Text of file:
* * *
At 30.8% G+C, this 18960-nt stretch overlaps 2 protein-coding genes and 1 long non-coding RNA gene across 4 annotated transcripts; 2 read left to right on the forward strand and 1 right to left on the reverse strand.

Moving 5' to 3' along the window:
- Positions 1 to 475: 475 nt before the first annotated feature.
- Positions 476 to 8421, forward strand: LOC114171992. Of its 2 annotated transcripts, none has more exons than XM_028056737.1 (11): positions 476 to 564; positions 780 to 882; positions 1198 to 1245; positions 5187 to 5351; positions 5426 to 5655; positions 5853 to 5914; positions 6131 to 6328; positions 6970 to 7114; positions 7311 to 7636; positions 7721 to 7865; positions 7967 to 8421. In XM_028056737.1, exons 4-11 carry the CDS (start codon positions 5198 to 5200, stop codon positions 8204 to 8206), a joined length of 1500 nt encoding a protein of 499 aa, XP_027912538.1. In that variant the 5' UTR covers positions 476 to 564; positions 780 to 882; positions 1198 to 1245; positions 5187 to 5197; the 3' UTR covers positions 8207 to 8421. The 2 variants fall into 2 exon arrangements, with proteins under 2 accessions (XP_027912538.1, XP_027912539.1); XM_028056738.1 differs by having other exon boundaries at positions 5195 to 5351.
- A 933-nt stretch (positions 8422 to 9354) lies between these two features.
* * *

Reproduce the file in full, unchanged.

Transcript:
At 30.8% G+C, this 18960-nt stretch overlaps 2 protein-coding genes and 1 long non-coding RNA gene across 4 annotated transcripts; 2 read left to right on the forward strand and 1 right to left on the reverse strand.

Moving 5' to 3' along the window:
- Positions 1 to 475: 475 nt before the first annotated feature.
- Positions 476 to 8421, forward strand: LOC114171992. Of its 2 annotated transcripts, none has more exons than XM_028056737.1 (11): positions 476 to 564; positions 780 to 882; positions 1198 to 1245; positions 5187 to 5351; positions 5426 to 5655; positions 5853 to 5914; positions 6131 to 6328; positions 6970 to 7114; positions 7311 to 7636; positions 7721 to 7865; positions 7967 to 8421. In XM_028056737.1, exons 4-11 carry the CDS (start codon positions 5198 to 5200, stop codon positions 8204 to 8206), a joined length of 1500 nt encoding a protein of 499 aa, XP_027912538.1. In that variant the 5' UTR covers positions 476 to 564; positions 780 to 882; positions 1198 to 1245; positions 5187 to 5197; the 3' UTR covers positions 8207 to 8421. The 2 variants fall into 2 exon arrangements, with proteins under 2 accessions (XP_027912538.1, XP_027912539.1); XM_028056738.1 differs by having other exon boundaries at positions 5195 to 5351.
- A 933-nt stretch (positions 8422 to 9354) lies between these two features.